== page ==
OOIDA spreads word about Missouri bills to add consumer protections on nonconsensual tows
March 27, 2019
The Owner-Operator Independent Drivers Association continues to get the word out about its mission to add consumer protections for truckers forced to have their tractor-trailer towed.
Mike Matousek, OOIDA’s manager of government affairs, discussed the topic with WDAF-TV Fox 4 Kansas City on Tuesday, March 26. OOIDA is supporting a pair of bills that would add those consumer protections regarding nonconsensual tows in Missouri. A nonconsensual tow is one that is initiated by law enforcement with no opportunity for the trucker to negotiate services or compare prices. Without the ability to shop around, OOIDA says it is not uncommon for the price of these tows to be inflated by thousands of dollars.
In its quest to eliminate the problem across the country, OOIDA has encountered some extreme examples in Missouri and nationwide.
“Towing companies will come out, and they will bill you for equipment that was never on the scene, that was never necessary to be there in the first place,” he told Fox 4 Kansas City. “They will double or triple prices when it is a nonconsensual tow.
“We’re talking about bills that are inflated by thousands or tens of thousands of dollars.”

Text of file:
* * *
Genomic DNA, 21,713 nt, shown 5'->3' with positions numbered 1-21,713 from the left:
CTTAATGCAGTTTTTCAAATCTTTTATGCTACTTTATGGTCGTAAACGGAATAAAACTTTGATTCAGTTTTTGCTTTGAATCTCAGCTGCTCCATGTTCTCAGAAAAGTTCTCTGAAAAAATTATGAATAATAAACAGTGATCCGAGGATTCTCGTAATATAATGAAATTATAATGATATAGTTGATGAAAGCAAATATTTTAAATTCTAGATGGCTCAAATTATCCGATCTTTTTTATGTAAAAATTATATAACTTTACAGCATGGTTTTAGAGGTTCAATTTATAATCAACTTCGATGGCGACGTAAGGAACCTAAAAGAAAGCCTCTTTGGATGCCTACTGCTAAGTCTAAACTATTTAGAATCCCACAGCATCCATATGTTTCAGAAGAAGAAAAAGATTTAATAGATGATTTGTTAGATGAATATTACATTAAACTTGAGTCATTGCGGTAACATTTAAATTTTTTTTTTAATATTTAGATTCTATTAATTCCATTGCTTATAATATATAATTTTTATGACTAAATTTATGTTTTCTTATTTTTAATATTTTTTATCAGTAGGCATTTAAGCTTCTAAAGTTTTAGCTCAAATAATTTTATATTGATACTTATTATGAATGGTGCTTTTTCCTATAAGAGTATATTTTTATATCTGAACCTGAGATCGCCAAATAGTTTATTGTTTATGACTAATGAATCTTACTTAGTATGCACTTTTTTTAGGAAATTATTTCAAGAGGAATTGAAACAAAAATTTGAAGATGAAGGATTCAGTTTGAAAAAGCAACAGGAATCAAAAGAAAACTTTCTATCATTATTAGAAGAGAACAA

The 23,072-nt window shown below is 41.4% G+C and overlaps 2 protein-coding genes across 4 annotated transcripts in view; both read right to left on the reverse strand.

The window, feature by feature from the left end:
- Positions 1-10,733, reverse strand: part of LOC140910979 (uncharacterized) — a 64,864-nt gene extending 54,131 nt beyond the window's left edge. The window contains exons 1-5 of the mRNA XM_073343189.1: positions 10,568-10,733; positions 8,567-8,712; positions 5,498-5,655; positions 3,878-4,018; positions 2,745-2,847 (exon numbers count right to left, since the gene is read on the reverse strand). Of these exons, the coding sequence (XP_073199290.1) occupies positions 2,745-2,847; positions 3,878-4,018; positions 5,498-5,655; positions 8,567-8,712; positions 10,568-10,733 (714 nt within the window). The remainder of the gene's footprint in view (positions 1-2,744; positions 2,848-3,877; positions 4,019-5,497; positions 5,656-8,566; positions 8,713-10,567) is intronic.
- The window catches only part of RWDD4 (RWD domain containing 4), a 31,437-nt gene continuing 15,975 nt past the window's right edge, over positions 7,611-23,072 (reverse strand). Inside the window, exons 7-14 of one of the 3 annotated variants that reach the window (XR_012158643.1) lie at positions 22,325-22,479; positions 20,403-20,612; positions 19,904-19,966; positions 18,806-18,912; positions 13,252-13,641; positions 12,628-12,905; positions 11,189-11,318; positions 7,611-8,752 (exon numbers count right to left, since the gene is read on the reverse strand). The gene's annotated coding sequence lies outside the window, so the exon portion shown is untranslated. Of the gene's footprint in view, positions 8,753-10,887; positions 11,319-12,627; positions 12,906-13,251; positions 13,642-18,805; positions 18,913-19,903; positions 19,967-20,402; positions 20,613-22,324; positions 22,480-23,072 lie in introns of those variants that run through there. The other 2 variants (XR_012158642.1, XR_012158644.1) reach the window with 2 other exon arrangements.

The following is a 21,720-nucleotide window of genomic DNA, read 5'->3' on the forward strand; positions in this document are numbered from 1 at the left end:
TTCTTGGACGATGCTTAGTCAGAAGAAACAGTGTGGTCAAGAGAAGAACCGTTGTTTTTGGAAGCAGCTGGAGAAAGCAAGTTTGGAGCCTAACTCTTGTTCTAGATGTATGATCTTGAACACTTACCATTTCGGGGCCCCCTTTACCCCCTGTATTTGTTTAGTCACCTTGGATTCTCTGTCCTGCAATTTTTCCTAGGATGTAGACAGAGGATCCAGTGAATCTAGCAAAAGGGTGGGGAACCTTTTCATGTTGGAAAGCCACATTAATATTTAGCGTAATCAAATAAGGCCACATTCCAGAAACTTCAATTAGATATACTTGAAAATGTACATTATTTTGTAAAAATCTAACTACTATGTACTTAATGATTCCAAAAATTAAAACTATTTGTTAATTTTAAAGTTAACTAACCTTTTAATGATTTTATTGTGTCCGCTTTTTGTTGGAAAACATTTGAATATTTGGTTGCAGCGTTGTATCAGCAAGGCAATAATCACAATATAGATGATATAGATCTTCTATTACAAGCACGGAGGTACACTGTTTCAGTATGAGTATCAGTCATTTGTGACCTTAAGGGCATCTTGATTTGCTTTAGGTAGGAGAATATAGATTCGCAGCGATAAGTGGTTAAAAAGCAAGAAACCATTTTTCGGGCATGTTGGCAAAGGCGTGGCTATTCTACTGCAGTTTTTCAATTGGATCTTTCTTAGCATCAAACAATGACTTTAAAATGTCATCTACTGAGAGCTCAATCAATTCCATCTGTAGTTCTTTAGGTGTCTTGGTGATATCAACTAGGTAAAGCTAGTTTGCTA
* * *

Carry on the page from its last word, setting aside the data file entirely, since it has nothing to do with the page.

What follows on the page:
When Matousek testified in front of Missouri’s Senate Transportation, Infrastructure and Public Safety Committee in February, he provided a copy of an invoice that an OOIDA member received in Missouri for $43,000. He also referenced bills in Pennsylvania and West Virginia for $250,000 and $185,000, respectively.
Missouri Sen. Lincoln Hough introduced S323, which would create a Commercial Motor Vehicle Towing Advisory Committee, comprised of government and industry stakeholders, tasked with developing recommendations regarding regulations for the towing of commercial motor vehicles but gives the state discretion for the adoption of those recommendations.
A similar bill, HR749, was introduced in the House by Missouri Rep. Nate Tate.
OOIDA supports both bills as they would both give truckers a way to contest an invoice when they believe they were overcharged. Currently, there is no process available to a truck driver who received a nonconsensual tow in Missouri.